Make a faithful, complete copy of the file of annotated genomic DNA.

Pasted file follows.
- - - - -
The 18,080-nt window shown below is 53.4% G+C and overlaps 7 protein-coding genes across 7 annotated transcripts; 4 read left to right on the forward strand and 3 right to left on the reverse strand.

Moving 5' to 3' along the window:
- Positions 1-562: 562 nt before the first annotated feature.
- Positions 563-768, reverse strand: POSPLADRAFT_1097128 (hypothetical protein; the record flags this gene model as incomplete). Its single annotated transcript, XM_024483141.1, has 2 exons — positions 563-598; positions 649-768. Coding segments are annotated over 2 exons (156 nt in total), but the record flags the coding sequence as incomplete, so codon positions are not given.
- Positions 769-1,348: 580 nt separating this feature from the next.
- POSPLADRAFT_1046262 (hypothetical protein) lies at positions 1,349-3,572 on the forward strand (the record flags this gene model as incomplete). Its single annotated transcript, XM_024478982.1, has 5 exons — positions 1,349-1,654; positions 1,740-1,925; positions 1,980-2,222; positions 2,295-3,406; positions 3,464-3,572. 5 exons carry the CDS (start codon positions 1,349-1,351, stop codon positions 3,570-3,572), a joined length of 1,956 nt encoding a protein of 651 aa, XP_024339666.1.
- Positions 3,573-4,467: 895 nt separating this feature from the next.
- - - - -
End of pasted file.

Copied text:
The 18,080-nt window shown below is 53.4% G+C and overlaps 7 protein-coding genes across 7 annotated transcripts; 4 read left to right on the forward strand and 3 right to left on the reverse strand.

Moving 5' to 3' along the window:
- Positions 1-562: 562 nt before the first annotated feature.
- Positions 563-768, reverse strand: POSPLADRAFT_1097128 (hypothetical protein; the record flags this gene model as incomplete). Its single annotated transcript, XM_024483141.1, has 2 exons — positions 563-598; positions 649-768. Coding segments are annotated over 2 exons (156 nt in total), but the record flags the coding sequence as incomplete, so codon positions are not given.
- Positions 769-1,348: 580 nt separating this feature from the next.
- POSPLADRAFT_1046262 (hypothetical protein) lies at positions 1,349-3,572 on the forward strand (the record flags this gene model as incomplete). Its single annotated transcript, XM_024478982.1, has 5 exons — positions 1,349-1,654; positions 1,740-1,925; positions 1,980-2,222; positions 2,295-3,406; positions 3,464-3,572. 5 exons carry the CDS (start codon positions 1,349-1,351, stop codon positions 3,570-3,572), a joined length of 1,956 nt encoding a protein of 651 aa, XP_024339666.1.
- Positions 3,573-4,467: 895 nt separating this feature from the next.